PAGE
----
“Educators can use vocabulary and authority to keep families at arm’s length,” Simmons acknowledges, and he has tried to chart a different path. In an effort to create a more welcoming atmosphere for parents, Simmons hosted community meetings every month for two years so he could hear from students’ families and understand their concerns.
Talking with people in the community has improved home-school relations. It also has resulted in holding open gym nights and having a partnership with Feeding America, a mobile food pantry for some of the community’s neediest residents.
Simmons’ latest and perhaps proudest initiative is the balanced calendar, launched in the 2015-16 school year. The calendar now has a two-week break in the fall and spring. The change shortened summer vacation to six weeks — no small feat in a community dependent on summer tourism. Staff members see the change as mostly positive. It creates a modest challenge with scheduling the SAT. But it has improved the timing of end-of-semester exams and helped to reinforce programs that have reduced the number of punishable student infractions.
Under Patillo’s tenure, Baldwin High School has begun offering Advanced Placement courses. It offers economics and environmental sciences, and computer science is scheduled to come online next year. In 2016-17 the school added a robotics team to its slate of extracurricular opportunities. These changes have started to shift the campus culture so that peer pressure increasingly pushes kids toward classroom success and on-time graduation.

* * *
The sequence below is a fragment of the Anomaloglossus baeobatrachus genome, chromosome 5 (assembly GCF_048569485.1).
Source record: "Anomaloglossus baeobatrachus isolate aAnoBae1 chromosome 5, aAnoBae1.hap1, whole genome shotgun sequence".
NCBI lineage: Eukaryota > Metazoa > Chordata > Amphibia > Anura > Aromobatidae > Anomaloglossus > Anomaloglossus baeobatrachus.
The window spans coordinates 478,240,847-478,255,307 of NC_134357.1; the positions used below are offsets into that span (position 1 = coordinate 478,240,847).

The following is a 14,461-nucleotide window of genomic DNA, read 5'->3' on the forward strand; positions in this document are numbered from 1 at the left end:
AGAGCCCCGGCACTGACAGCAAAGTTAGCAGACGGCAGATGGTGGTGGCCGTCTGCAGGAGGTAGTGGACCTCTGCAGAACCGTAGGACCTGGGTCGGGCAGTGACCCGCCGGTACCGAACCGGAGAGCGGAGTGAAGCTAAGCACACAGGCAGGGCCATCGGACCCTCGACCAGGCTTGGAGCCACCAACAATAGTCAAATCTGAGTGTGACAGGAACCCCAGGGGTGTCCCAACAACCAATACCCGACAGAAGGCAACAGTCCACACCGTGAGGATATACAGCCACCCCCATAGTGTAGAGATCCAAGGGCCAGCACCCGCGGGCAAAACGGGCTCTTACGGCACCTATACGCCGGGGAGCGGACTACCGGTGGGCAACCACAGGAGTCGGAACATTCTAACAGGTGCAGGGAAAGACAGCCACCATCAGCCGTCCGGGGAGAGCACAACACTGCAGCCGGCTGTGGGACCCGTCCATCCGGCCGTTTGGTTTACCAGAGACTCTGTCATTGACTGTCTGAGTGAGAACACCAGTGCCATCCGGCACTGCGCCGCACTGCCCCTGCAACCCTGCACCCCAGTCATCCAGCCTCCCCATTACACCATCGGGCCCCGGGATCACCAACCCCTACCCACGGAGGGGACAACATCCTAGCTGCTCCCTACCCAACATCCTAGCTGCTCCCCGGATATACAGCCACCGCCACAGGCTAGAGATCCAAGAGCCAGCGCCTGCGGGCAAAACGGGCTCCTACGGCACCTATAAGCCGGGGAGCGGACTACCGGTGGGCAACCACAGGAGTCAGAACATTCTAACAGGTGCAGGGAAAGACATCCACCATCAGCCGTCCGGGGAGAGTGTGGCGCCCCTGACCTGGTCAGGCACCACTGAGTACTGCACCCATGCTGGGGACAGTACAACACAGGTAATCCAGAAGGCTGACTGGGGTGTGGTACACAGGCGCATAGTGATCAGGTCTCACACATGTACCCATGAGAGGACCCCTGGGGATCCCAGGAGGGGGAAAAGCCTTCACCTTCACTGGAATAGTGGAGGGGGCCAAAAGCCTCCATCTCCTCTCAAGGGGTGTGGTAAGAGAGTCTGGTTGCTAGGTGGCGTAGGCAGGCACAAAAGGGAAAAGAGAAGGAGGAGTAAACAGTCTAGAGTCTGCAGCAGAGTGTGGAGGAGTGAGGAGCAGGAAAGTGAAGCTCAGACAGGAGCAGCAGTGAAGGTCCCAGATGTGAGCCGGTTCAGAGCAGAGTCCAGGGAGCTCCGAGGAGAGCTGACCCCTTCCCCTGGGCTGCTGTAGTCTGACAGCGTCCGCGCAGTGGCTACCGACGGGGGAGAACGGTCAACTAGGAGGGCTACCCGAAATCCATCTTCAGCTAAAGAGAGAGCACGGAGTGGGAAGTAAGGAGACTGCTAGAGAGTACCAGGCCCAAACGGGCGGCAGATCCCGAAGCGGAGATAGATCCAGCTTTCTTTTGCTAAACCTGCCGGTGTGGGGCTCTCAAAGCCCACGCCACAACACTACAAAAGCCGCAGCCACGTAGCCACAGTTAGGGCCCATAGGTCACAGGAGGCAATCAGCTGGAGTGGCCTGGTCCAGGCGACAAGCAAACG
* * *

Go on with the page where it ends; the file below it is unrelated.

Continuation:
Based on its current trajectory, the school will keep beating the odds and give more students the chance to build bright futures.
Corrections Department could hire former prisoners under proposed bill
A new proposal from the Michigan House of Representatives would allow the Michigan Department of Corrections to hire ex-offenders. Research suggests that the more difficult it is for ex-offenders to find legal employment, the more likely they are to reoffend. This proposal could provide a lifeline for an offender who is trying to turn his life around — something lawmakers should keep in mind when considering the bill.
Until 20 years ago, the department was allowed to hire people with felony convictions as long as the department director approved the hire. This changed when the Legislature passed a 1996 law prohibiting anyone with a felony record or facing felony charges from being hired for or appointed to a position in the department.
The House proposal would relax that prohibition by creating an exception to the rule while leaving the ban on the books. But it requires the department to create a policy to describe when it could hire a person with a felony conviction and not disturb its operations or create a risk to public safety. The policy, which would require extensive background checks and multiple layers of approval, would dictate when exceptions to the ban could be made.